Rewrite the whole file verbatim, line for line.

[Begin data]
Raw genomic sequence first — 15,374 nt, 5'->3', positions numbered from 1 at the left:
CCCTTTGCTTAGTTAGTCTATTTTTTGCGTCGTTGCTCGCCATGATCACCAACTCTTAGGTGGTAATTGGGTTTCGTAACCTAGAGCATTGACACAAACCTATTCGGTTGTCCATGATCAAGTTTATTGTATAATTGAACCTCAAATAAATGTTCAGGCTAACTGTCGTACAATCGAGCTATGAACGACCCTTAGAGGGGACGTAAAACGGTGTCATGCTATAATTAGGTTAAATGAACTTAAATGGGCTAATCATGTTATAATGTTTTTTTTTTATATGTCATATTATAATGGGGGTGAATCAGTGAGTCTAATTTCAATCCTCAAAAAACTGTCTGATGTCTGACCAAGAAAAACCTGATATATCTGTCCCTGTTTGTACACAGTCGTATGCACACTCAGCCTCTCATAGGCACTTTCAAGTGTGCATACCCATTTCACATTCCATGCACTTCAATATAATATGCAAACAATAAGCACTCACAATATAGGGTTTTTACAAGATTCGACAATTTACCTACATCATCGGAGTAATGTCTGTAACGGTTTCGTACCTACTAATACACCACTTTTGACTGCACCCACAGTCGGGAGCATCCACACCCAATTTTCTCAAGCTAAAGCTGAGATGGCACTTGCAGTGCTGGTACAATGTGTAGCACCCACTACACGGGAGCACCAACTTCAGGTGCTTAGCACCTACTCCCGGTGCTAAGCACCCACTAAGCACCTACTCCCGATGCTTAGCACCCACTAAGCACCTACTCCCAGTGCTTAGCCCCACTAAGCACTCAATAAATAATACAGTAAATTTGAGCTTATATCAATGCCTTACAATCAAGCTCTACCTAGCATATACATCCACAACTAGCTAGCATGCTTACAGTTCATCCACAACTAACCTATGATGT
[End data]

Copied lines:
Raw genomic sequence first — 15,374 nt, 5'->3', positions numbered from 1 at the left:
CCCTTTGCTTAGTTAGTCTATTTTTTGCGTCGTTGCTCGCCATGATCACCAACTCTTAGGTGGTAATTGGGTTTCGTAACCTAGAGCATTGACACAAACCTATTCGGTTGTCCATGATCAAGTTTATTGTATAATTGAACCTCAAATAAATGTTCAGGCTAACTGTCGTACAATCGAGCTATGAACGACCCTTAGAGGGGACGTAAAACGGTGTCATGCTATAATTAGGTTAAATGAACTTAAATGGGCTAATCATGTTATAATGTTTTTTTTTTATATGTCATATTATAATGGGGGTGAATCAGTGAGTCTAATTTCAATCCTCAAAAAACTGTCTGATGTCTGACCAAGAAAAACCTGATATATCTGTCCCTGTTTGTACACAGTCGTATGCACACTCAGCCTCTCATAGGCACTTTCAAGTGTGCATACCCATTTCACATTCCATGCACTTCAATATAATATGCAAACAATAAGCACTCACAATATAGGGTTTTTACAAGATTCGACAATTTACCTACATCATCGGAGTAATGTCTGTAACGGTTTCGTACCTACTAATACACCACTTTTGACTGCACCCACAGTCGGGAGCATCCACACCCAATTTTCTCAAGCTAAAGCTGAGATGGCACTTGCAGTGCTGGTACAATGTGTAGCACCCACTACACGGGAGCACCAACTTCAGGTGCTTAGCACCTACTCCCGGTGCTAAGCACCCACTAAGCACCTACTCCCGATGCTTAGCACCCACTAAGCACCTACTCCCAGTGCTTAGCCCCACTAAGCACTCAATAAATAATACAGTAAATTTGAGCTTATATCAATGCCTTACAATCAAGCTCTACCTAGCATATACATCCACAACTAGCTAGCATGCTTACAGTTCATCCACAACTAACCTATGATGT